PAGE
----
The internet has allowed a wonderful power shift to occur within this age of information. Content can be watched, read and engaged with from a range of devices. It is no longer a case of restricting yourself to watching the typical six o’clock news on a television but a choice of what, where and who. Speaking for myself, I mostly read my news from Twitter or from online publications. Content made from either @internet_user99 or The New York Times can be equally relevant.

The reliance on citizen journalism is absolute as the public can spread necessary information to each other without forced agenda or financial incentives. Jeff Deutchman, the director of 11/4/08 said “…there is something really interesting about the level of democracy involved in using crowd-sourced footage.” In his film 11/4/08, Deutchman used crowd-sourced footage to justify the documentary’s purpose; to show the direct result of Barack Obama getting elected as the 44th President of the United States.

Deutchman alluded to the fact that filmmaking is no longer as traditional as a “top-down structure where the director is in control” but a form of collaboration with the public, including citizen journalists. Both film-makers and journalists record culture and reflect upon it whilst citizen journalists are figures of culture.

Moral of the story, the internet is the best as it allows for citizen journalism to thrive (and because it’s home to the dankest memes).



Image: Feel free to click on the image and it will direct to the source

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“The notion of glitch is also present in other realms of contemporary culture, where the reuse and remix of existing elements into something new is fundamental.”

Have you ever been in the process of crafting something when an aspect goes wrong but somehow you enjoy it more than your initial idea?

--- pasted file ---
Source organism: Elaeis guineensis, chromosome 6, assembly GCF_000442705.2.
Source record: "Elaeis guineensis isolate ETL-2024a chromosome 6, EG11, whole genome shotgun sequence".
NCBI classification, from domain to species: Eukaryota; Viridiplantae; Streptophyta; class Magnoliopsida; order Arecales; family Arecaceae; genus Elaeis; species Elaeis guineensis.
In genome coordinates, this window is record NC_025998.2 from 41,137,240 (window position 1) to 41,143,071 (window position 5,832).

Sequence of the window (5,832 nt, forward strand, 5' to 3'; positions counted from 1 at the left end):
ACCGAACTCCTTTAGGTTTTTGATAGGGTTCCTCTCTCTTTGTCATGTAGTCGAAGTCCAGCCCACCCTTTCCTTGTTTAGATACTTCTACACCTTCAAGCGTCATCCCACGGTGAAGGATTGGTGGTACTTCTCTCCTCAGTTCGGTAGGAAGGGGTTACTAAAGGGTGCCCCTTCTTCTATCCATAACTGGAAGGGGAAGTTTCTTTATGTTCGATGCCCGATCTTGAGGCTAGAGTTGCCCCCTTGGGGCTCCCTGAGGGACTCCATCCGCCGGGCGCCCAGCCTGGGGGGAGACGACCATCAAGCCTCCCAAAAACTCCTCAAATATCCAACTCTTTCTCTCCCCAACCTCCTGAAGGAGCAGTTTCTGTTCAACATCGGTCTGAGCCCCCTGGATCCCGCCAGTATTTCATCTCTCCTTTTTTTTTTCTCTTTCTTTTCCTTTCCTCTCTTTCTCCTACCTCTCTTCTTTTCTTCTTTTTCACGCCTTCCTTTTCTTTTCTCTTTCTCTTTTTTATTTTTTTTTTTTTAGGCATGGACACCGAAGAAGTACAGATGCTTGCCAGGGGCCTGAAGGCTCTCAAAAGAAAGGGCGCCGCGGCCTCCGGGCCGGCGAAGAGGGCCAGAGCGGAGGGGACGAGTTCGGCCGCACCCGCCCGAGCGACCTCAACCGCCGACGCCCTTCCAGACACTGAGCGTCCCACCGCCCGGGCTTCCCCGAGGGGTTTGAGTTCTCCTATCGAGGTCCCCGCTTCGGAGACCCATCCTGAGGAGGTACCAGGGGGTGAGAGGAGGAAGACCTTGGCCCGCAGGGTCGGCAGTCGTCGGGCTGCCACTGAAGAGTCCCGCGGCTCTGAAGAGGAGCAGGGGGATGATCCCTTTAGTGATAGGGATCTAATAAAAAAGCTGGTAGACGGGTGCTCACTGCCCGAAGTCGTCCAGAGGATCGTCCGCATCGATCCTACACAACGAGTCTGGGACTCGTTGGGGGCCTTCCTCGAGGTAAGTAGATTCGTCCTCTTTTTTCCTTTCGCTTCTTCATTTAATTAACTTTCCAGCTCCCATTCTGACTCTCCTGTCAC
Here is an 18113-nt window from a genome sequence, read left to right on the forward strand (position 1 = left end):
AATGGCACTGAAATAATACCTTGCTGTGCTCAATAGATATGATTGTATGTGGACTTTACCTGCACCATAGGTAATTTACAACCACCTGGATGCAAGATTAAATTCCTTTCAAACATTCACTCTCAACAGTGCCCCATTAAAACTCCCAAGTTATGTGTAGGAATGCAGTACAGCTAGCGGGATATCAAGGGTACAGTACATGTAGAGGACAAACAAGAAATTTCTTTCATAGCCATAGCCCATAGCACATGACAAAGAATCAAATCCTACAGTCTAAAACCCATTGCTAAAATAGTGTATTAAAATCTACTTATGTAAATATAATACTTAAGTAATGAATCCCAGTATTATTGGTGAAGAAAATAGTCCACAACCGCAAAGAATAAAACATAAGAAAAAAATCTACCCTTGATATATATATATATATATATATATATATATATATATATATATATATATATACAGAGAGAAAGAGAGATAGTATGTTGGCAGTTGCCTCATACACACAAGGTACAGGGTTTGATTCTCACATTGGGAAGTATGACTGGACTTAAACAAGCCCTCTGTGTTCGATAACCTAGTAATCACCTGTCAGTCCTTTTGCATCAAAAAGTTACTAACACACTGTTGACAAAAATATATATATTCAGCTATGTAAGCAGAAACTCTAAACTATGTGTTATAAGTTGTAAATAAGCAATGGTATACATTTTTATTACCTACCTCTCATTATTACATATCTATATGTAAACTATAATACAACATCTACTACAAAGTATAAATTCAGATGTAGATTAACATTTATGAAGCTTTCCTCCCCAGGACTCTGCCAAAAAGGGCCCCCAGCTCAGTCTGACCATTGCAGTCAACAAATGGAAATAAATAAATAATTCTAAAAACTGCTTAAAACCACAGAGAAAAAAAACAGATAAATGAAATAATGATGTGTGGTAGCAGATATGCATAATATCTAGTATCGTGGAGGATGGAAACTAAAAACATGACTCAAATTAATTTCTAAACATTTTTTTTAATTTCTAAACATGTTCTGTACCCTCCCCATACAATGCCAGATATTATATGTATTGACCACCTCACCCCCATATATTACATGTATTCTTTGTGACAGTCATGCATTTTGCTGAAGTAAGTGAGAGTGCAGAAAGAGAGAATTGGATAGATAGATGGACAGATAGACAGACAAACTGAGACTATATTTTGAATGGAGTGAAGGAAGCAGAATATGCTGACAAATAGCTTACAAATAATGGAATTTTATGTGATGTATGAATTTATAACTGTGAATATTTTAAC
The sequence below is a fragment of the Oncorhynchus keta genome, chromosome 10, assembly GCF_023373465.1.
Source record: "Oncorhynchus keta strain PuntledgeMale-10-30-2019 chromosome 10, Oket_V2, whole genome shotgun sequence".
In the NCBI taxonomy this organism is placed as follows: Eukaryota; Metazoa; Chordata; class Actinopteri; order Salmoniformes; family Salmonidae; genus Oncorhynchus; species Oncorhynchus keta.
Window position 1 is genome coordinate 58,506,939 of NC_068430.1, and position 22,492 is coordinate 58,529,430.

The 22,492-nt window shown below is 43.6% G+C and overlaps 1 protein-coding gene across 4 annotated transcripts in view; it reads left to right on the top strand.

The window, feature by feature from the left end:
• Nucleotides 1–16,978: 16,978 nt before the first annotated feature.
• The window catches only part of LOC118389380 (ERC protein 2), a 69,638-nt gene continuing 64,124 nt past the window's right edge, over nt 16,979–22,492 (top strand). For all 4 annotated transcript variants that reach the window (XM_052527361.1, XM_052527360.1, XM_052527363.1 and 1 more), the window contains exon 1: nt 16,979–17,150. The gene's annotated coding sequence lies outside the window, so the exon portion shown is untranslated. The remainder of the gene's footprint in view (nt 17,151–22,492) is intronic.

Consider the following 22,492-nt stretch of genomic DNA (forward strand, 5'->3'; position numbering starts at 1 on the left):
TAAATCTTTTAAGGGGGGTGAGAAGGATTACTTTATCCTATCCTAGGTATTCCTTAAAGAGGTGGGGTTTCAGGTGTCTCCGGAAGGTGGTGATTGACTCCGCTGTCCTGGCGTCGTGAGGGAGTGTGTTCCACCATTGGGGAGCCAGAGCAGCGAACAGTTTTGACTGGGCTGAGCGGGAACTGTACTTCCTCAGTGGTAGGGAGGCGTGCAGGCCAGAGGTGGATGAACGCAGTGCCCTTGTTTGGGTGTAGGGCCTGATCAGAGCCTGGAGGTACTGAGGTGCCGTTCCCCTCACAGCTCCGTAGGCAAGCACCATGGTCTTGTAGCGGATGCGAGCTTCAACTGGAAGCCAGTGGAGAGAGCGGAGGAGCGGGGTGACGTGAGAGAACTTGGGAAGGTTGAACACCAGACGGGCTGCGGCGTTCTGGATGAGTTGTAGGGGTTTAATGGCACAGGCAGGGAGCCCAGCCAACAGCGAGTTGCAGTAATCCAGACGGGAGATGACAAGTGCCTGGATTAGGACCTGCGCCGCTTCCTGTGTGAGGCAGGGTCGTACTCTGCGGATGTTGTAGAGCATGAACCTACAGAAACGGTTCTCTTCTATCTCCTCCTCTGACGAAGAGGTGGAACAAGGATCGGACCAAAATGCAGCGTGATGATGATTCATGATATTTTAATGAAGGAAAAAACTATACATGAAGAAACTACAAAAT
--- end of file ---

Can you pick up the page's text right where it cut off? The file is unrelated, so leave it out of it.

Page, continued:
*cue the introduction into  _-_/G  L !TcH..> art *

Which piece do you find more aesthetically pleasing? (see below).

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’13’ courts 01 (2007-2012) Ward Roberts 
1947 film noir, Nora Prentiss glitch by Hugh Manon

What about now…

Is your answer still the same?

A reinvention of the original image is made. This as a result changes the definition of its initial art-form (from photography to glitch art). It is no longer simply a photograph but now a short animation with multiple digital layers. The aesthetics have also altered, from pastels to several colour schemes. The still image is now brought to life through its conversion into a different medium. By changing mediums, the piece itself has differing effects on you. As an image – there is no interaction but as an animation the audience are active observers.

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I’ve made my own piece of glitch art (below). Initially, it was a painting from many centuries ago and now it’s transformed into a digital animation within the present century.

Tweet me @sophemacy what you think.


We’re all participants!

You’ve just finished a great book. It’s gotten a lot of hype on a mass scale, so then it is made into a film. From the film, a soundtrack is made. Now, you’ve read a book, watched a movie and listened to a soundtrack but the engagement with that text doesn’t yet end. From there, a game is now being developed with an app to follow. Along the way, this text has gained and perhaps lost ‘fans’ with their interaction with each medium. As a form of convergence, this text is no longer just one. (Lord of the Rings, amrite)

As a result of media convergence, we’re now left with a string of possibilities to choose from in regard to medium. In today’s context, a book, movie, soundtrack and game can be all within the one device – your smartphone. The technology being your smartphone, the audience being the fans and the industries being inclusive of publishing, film and gaming.


Media convergence allows the users and fans to become more and more active. Due to this, audiences are no longer passive. To use Lord of the Rings as an example, the fans continue to create and share content across all media platforms, especially Twitter

Are you totally obsessed … with media convergence?